Sand floor in goat shed/barn?

Discussion in 'Other Pets & Livestock' started by Penske, Feb 28, 2009.

  1. Penske

    Penske Chillin' With My Peeps

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    Dec 28, 2007
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    We are thinking about getting some pet wethers. Has anyone used sand for the flooring? Then, pallets and straw for bedding. We have lots of sand living on an island and I thought it would drain well.

    Thanks for your help!
     
  2. helmstead

    helmstead Chillin' With My Peeps

    Mar 12, 2007
    Alfordsville, IN
    As long as you bed it deeply and try to keep them from eating off the floor (ie ingesting sand) it should be fine!
     
  3. Skyesrocket

    Skyesrocket Chillin' With My Peeps

    Mar 20, 2008
    I never used sand, but it sounds reasonable enough to me. It might even help to keep their hooves trimmed.
    Cleaning the pen will be like cleaning a huge cat box...lol...but not as smelly.
    My goats like sleeping on their pallets. I think those are a good idea.
     
  4. Bear Foot Farm

    Bear Foot Farm Overrun With Chickens

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    Sand works fine.
    Put down a layer of pelletized lime before putting down the straw, and it will help neutralize ammonia odors
     
  5. Penske

    Penske Chillin' With My Peeps

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    Thank you!

    So maybe where they sleep/loaf use sand/lime/straw. Then maybe under the manger/storage/and milking area (if we do that later), concrete?
     
  6. spook

    spook Chillin' With My Peeps

    In free stalls with Dairy cows, we used sand with lime used several times of year. This allowed great drainage of urine and also prevented a lot of the problems of mastitis by not allowing the liquids from reinfecting another cow, not allowing bacteria to grow and the lime kept it bacteria free.
    Of course with the cows we buried rimless tires to help prevent them from digging out the stalls and giving them a bit of spring action.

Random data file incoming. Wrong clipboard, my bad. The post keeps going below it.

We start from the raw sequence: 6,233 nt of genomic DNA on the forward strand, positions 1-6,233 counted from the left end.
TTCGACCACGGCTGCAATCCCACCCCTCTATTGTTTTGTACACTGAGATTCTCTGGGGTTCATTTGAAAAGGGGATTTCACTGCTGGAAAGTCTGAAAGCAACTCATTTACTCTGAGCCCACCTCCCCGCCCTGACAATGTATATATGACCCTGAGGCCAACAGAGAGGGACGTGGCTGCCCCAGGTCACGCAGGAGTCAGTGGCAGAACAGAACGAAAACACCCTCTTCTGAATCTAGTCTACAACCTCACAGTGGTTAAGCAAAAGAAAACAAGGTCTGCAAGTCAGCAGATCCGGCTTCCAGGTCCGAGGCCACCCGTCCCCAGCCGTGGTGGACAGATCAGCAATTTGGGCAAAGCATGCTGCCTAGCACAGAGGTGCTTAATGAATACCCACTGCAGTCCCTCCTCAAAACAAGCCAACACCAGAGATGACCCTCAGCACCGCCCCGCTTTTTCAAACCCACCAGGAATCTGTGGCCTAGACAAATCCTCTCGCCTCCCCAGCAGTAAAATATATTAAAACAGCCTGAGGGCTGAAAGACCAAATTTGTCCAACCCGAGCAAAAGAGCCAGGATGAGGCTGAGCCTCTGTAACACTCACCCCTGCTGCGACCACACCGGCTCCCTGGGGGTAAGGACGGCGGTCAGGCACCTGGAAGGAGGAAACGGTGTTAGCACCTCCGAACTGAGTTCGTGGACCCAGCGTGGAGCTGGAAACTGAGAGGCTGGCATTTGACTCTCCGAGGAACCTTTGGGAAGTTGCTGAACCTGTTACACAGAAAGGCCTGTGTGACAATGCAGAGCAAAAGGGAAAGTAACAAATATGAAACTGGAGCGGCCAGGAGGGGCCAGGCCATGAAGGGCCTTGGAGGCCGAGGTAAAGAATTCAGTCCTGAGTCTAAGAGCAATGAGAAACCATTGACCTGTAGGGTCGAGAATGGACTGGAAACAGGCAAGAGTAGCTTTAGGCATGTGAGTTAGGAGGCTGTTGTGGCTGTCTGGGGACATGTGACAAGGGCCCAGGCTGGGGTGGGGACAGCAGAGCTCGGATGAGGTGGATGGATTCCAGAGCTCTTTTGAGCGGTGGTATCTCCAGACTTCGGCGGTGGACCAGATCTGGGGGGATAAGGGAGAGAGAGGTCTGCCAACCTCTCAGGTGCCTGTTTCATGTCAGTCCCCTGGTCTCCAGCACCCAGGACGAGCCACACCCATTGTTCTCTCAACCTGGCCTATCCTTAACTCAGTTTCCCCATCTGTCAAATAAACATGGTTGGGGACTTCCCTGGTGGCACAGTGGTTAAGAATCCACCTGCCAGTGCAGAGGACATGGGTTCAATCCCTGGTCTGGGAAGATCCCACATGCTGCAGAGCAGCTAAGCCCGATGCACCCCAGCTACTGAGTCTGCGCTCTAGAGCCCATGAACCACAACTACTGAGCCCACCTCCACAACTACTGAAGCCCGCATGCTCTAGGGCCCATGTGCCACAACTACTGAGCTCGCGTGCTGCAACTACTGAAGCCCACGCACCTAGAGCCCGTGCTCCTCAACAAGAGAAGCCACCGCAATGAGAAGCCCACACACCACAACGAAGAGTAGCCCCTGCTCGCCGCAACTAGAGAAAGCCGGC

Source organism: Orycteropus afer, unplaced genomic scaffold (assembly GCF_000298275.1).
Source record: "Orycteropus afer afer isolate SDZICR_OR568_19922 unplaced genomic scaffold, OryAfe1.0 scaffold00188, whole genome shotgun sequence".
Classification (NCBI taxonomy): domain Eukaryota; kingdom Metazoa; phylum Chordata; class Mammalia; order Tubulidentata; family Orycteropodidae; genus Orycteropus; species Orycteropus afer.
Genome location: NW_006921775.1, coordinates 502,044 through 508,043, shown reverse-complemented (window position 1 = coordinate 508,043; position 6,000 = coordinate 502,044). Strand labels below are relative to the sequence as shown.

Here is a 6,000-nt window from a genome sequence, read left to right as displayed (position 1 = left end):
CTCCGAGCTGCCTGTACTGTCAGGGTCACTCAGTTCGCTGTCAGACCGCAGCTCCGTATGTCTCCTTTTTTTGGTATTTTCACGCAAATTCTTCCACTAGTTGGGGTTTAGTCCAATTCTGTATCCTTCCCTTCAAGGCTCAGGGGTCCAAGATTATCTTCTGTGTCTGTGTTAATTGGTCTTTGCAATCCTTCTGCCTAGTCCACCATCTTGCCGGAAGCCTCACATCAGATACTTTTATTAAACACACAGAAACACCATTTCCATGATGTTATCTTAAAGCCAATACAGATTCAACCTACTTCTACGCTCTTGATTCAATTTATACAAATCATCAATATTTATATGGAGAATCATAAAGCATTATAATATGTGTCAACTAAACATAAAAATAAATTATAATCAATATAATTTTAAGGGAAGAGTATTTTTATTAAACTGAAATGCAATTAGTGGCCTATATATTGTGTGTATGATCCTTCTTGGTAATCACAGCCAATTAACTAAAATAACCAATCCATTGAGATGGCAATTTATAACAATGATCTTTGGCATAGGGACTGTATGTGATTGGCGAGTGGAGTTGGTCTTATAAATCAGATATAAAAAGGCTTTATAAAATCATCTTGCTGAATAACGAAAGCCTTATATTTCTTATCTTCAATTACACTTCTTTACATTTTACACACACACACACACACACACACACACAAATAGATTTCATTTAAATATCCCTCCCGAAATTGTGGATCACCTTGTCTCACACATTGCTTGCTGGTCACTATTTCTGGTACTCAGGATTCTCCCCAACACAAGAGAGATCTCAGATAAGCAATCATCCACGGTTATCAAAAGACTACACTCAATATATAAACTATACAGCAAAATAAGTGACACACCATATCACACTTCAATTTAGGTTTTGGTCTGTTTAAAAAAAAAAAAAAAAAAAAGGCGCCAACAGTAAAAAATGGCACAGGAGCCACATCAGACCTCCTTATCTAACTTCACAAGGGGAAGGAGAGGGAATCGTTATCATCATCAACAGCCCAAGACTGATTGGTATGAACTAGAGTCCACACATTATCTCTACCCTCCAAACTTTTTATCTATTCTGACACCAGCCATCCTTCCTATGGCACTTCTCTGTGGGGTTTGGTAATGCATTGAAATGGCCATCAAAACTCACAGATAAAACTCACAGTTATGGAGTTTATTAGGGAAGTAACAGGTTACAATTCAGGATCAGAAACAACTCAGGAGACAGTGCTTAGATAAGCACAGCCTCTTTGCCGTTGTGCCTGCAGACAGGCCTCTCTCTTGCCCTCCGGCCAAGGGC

As for eating the sand, the girls ate out of a microchipped grain feeder and also a cement feed bunk. Don't know how that would work with goats, but it helped our girls a lot.
    Good luck!
     
  7. MissPrissy

    MissPrissy Overrun With Chickens Premium Member

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    Not sure what you mean by drain well but you will still have alot of cleaning to do no matter what material you use. LOL

    The little poop balls will have to be raked and/or shoveled out all the time. For myself I would much rather use a pitch fork and toss old straw bedding out than to have to shovel and rake the sand and pitch fork out the straw. They don't care where they poop. They are just as likely poop in their bedding as they are to poop over in the sand.

    Something I do in warm weather to save me hours of cleaning and shoveling out barns is I open the goat house every evening and feed them. They are free to come and go as they please all night long. When the warm morning rolls around I lock them out of the barn. It saves me more than half the cleaning and the expense of bedding.

    I would also suggest finding a clean place removed from your goat barn to milk. You'll be using water to wash udders and keep other equipment clean. Inside your goat barn this will promote rot and mold in anything that gets damp. In the warm months I have my stanchion outside and milk in the fresh open air. It helps keep the milk from getting tainted. Smells in the air will readily transfer to your milk while milking. That's one reason people keep bucks as far away as possible from the milking area.

    Good luck with your goats. You are sure to enjoy them.
     
  8. Penske

    Penske Chillin' With My Peeps

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    Thank you Miss Prissy!

    For draining, I meant the urine would drain through (we have very sandy soil), keeping them dry. I do plan to use a pallet with a deep bed of straw on top for bedding area. What do you so with the straw you muck out? My DH says that it will not compost?
    How do you keep smell down for neighbors? We have 5 acres.

    Thanks!
     
  9. MissPrissy

    MissPrissy Overrun With Chickens Premium Member

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    Why would it not compost? Rotting vegetation is how you get composted materials.

    You put it in a pile, keep it damp, turn over every once in a while, the heat builds up and before you know it you have perfectly fine compost for your gardening pleasure. That's what we do with ours.
     
  10. Penske

    Penske Chillin' With My Peeps

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    Thank you. My feeling was the same. He just said that straw wouldn't and I've never tried...perhaps he's conspiring against getting goats...HA!
     

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